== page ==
The tools and dexterity required to dismantle a stereotype must be proportional to the size of that stereotype. It follows that when dealing with ancient and colossal and hideous claims about a persecuted race, some very sophisticated utensils are needed -- and 30 Rock is laughably ill equipped for the task.

30 Rock fails two tests. The first test is to to ask if there is a forceful difference between past pernicious representations of a race and the contemporary one. In other words, does Tracy's embodiment of age-old stereotypes of the black community look meaningfully different from what Americans saw in antebellum minstrel shows or in Amos n' Andy in the 1950s? Intentions of writers are largely irrelevant in this test. Read about this tradition, watch it firsthand, and it's impossible to say they are dissimilar. Tracy, a black spectacle orchestrated by a team of white conductors, looks more like an homage to the legacy of minstrelsy than a disruption of it.

The second test doesn't require a historical grasp of latent trends in American comedy. In this test, a comic writer is required to interact with people of many different races, and even become friends with them. Once a writer acquires several close friends of a variety of racial backgrounds, they will experience the process by which unfamiliar ethnicities fade from exotic to banal, and realize that stereotypes are not simplifications or reductions of people, but rather, costumes that are worn involuntarily by those who are seen more often than they are heard. The main question of this test is: After de-exotifying people of color, do the racially-based jokes in the script retain their humor?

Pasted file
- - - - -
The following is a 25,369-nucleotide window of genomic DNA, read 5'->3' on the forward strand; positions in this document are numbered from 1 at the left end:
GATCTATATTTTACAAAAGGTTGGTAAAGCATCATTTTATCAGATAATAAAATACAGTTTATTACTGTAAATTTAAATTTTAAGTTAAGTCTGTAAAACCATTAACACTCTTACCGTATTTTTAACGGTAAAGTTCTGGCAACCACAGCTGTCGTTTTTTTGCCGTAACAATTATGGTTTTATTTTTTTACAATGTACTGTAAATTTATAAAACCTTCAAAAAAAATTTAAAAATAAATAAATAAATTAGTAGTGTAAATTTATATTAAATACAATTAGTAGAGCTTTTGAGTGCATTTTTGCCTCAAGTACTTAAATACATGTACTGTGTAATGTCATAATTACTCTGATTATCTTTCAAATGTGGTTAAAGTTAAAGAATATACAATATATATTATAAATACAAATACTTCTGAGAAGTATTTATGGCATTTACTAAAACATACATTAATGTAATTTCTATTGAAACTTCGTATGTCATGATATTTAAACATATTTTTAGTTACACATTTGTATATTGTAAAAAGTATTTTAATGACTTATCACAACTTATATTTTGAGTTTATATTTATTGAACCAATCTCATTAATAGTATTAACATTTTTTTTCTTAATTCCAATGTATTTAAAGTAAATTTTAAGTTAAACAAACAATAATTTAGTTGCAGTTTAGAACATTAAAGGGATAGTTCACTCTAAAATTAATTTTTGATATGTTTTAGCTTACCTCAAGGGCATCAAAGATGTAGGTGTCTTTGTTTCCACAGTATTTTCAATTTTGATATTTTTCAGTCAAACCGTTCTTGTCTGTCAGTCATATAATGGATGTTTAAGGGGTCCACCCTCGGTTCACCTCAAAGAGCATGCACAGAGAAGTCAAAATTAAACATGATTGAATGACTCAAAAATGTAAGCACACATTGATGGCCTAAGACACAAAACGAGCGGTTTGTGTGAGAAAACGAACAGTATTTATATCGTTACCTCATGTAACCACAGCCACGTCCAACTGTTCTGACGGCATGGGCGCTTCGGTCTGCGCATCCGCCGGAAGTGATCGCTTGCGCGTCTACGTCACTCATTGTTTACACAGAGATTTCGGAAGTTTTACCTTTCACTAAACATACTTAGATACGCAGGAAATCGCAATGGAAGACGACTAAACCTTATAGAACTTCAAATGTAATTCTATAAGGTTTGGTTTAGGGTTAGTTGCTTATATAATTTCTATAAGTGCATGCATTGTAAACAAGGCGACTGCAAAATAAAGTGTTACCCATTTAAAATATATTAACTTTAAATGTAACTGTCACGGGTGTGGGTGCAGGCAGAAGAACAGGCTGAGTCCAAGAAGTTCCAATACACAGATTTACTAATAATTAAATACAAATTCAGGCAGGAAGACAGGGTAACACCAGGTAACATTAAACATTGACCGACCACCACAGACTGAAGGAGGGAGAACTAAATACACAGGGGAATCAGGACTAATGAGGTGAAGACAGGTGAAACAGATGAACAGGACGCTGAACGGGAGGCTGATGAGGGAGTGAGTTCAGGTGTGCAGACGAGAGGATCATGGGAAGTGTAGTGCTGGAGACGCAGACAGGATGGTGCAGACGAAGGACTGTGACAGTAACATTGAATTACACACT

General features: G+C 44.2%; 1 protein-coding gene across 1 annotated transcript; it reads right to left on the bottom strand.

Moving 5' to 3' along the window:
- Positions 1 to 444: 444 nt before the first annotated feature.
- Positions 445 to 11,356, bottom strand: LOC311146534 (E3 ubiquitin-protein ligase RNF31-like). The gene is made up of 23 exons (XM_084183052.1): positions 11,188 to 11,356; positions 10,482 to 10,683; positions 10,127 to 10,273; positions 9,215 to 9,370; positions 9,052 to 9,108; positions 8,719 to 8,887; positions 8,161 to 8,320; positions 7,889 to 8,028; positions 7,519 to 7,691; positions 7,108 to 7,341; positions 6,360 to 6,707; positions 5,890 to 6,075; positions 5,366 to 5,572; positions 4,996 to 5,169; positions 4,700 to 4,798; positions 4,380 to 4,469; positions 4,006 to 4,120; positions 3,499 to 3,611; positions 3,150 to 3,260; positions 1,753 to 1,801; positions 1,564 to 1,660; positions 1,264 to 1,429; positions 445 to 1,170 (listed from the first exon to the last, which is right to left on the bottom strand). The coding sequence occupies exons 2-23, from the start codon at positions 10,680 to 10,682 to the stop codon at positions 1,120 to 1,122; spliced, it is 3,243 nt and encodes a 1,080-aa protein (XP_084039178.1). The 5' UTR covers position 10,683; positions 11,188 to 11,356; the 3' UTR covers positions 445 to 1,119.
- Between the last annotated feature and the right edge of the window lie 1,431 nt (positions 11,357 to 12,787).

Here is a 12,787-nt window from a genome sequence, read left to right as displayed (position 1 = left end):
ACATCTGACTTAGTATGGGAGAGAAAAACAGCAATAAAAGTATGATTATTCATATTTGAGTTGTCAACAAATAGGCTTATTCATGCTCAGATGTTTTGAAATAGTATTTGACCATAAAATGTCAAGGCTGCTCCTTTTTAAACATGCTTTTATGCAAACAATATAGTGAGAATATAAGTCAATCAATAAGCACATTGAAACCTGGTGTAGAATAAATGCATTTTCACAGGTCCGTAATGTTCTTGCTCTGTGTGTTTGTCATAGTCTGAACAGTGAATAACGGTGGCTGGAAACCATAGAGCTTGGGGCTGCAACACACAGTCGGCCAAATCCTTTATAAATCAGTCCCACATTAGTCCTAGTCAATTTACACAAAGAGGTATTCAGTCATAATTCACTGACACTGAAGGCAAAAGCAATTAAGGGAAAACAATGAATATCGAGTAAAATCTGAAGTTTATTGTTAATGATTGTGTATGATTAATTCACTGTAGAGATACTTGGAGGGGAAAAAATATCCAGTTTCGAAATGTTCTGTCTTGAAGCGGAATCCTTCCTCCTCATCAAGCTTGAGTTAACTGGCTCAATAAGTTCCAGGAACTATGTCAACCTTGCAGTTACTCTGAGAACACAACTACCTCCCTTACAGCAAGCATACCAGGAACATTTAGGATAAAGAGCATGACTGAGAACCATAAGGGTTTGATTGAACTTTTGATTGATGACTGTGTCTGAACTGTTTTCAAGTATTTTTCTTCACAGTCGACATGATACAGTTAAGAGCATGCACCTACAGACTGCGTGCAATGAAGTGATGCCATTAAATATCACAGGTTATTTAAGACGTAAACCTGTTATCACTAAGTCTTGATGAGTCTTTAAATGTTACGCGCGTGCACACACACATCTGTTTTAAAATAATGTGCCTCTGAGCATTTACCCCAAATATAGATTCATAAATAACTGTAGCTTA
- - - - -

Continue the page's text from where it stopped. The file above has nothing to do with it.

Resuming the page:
Labeling cultural artifacts as racially regressive is a complex exercise. Mark Twain was justifiably considered progressive on race because of the humanity of characters like Jim in his epic novel Huck Finn. Jim is gullible, effeminate, overly magnanimous, and more superstitious than the white child he accompanied down the Mississippi river, but his morality, intelligence, and centrality to the plot of the story represented an unequivocal attack on the institution of slavery and its legacy. It's fair to say Twain's text does more to challenge the racial norms of his day than confirm them. Where does 30 Rock fall in that dichotomy?